“All of us girls came together and we were like, ‘let’s play for each other. We love this game, so let’s love each other and just play to the best of our abilities,’ because we knew we had potential. We could see it, but for some reason in preseason it wasn’t clicking as much as we wanted it to ... but that brought us to where we were at the end of the year. We wouldn’t have changed anything, even though preseason was a struggle for us.”
It’s fair to say Saltern rarely struggled this past spring. Not only did the Smithfield native pace the Wildcats in batting and stolen bases, she ranked first in hits (64), on-base percentage (.481), runs (42) and walks (24). Saltern, who batted .424 in Big Sky play, also chipped in with four doubles, four triples and one home run.
Additionally, No. 5 only committed four errors in 48 games as WSU’s starting right fielder.
Saltern burst onto the scene as a true freshman in 2017 as she finished second nationally with 92 hits, which is a single-season Weber State record. The 2016 Herald Journal All-Valley Player of the Year shattered the program’s single-season batting average record (.451), which ranked fourth nationally. Saltern belted nine triples as freshman, which broke Weber State’s single season and career record.
For her efforts, Saltern was tabbed the Division I National Freshman of the Year.
Following the 2017 campaign, the NCAA instituted some rule changes, including one that prohibited “batters from having any part of their foot touch the ground outside the lines of the batter’s box when bat-ball contact is made. If a batter violates this rule, she will be declared out.” It was a rule that Saltern struggled with a bit with as a sophomore as her batting averaged dropped to a still impressive .353.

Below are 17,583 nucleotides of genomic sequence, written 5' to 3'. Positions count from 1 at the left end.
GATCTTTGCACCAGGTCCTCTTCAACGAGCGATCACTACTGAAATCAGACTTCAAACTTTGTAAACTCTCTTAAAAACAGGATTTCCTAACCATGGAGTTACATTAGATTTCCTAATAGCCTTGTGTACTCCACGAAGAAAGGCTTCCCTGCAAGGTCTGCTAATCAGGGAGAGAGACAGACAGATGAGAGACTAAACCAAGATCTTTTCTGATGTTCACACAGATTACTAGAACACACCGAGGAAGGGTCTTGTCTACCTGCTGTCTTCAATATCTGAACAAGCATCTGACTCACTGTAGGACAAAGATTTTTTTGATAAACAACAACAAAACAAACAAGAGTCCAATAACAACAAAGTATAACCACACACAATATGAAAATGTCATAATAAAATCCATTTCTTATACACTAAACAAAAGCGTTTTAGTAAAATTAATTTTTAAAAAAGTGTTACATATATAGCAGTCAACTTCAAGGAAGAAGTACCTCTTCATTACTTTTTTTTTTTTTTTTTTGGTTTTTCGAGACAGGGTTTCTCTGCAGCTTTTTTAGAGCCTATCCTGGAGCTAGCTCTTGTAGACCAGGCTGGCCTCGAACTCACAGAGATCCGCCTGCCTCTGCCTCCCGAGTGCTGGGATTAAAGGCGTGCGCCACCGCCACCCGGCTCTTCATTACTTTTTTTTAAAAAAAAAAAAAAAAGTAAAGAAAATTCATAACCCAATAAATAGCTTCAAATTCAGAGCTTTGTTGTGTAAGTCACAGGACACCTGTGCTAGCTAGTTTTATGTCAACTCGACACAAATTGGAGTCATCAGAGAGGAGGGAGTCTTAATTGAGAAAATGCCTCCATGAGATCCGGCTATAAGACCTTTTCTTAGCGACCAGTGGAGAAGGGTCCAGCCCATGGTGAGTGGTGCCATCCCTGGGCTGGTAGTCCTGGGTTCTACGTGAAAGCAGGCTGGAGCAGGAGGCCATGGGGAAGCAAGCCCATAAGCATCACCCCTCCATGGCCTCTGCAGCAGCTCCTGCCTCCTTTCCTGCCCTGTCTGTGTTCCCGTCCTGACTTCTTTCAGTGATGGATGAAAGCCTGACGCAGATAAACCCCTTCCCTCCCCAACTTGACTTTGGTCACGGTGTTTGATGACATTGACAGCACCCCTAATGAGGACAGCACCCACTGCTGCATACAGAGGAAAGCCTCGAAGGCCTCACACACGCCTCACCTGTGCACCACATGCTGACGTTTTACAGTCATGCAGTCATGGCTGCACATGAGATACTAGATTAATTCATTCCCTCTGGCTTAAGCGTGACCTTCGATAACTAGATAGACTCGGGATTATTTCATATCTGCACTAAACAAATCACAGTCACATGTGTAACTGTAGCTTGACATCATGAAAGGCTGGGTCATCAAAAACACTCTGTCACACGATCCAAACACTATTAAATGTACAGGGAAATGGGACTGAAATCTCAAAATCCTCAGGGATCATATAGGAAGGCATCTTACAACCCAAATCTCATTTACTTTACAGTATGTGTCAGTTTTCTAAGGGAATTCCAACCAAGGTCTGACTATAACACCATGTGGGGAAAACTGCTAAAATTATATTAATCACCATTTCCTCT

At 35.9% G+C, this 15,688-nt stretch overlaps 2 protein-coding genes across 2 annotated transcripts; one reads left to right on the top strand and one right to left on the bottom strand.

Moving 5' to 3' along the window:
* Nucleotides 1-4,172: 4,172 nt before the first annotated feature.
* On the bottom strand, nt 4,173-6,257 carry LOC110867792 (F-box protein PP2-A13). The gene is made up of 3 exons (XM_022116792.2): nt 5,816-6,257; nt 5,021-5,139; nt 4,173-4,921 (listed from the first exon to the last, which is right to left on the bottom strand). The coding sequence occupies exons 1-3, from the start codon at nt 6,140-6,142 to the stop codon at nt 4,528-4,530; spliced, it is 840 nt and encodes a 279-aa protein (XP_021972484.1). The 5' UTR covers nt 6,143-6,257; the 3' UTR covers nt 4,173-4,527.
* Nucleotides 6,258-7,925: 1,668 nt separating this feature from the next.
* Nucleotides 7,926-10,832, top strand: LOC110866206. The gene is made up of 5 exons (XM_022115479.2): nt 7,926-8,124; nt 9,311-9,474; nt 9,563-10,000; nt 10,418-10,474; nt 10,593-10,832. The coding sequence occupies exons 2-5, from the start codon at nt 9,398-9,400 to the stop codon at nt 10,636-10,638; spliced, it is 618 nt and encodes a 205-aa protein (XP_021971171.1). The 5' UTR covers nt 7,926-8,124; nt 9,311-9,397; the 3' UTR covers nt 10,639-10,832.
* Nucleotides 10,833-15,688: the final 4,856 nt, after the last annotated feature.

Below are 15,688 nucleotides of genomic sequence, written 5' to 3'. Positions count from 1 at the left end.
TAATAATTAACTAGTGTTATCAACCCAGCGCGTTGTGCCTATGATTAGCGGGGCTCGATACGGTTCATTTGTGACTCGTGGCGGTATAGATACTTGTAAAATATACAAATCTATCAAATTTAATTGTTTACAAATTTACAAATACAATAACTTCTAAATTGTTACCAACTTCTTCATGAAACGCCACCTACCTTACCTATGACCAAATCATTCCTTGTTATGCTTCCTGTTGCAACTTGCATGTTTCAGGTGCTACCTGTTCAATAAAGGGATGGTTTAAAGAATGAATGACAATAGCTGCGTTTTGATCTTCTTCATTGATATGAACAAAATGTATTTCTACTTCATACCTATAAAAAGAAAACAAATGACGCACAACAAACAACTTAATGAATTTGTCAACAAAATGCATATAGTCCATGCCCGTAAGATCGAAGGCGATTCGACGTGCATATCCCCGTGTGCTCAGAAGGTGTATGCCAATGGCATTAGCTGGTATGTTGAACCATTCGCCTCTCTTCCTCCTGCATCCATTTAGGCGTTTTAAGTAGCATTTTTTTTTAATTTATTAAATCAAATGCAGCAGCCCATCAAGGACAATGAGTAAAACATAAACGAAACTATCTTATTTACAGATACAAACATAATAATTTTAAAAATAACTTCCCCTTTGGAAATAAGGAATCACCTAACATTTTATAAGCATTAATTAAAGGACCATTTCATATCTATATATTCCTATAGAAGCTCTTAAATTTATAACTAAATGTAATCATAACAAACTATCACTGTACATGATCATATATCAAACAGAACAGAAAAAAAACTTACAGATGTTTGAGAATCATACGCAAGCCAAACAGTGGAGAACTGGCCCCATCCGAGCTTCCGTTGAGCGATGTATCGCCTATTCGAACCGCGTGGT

Because Saltern couldn’t step on the line in the batter’s box anymore, she “had to move back in the box, so that kind of threw off my eye’s view of what I felt were strikes. So, I had to really focus on that low outside pitch.”
The three-time first-team all-conference honoree was able to make those adjustments better as a junior, and the results could be seen. Not only did Saltern shine at the plate and defensively, she continued to give opponents fits with her blazing speed on the base paths. After all, the junior was only caught stealing in three of 22 attempts.
Unfortunately for future conference opponents, Saltern still has another year of eligibility. The three-year starter has already helped propel the Wildcats to back-to-back-to-back regular season Big Sky titles.
One of the things Saltern takes a lot of pride in is the Wildcats have excelled recently with a lot of recruits from the Beehive State. There were 10 Utahns on Weber State’s roster this past season.
“Utah is kind of an overlooked state for softball in general, so it’s cool just to put our names out there,” said Saltern who has racked up 16 triples during her collegiate career “... I think it’s cool that we got the opportunity to do that as Utah girls, and just as a smaller school in general, a smaller D-I school in general, that we could put Weber State up on that board and let people know that even though we’re small-town girls and from a university that most people don’t know about besides men’s sports, that we’re capable of playing to the level that (a lot of very good programs) do.”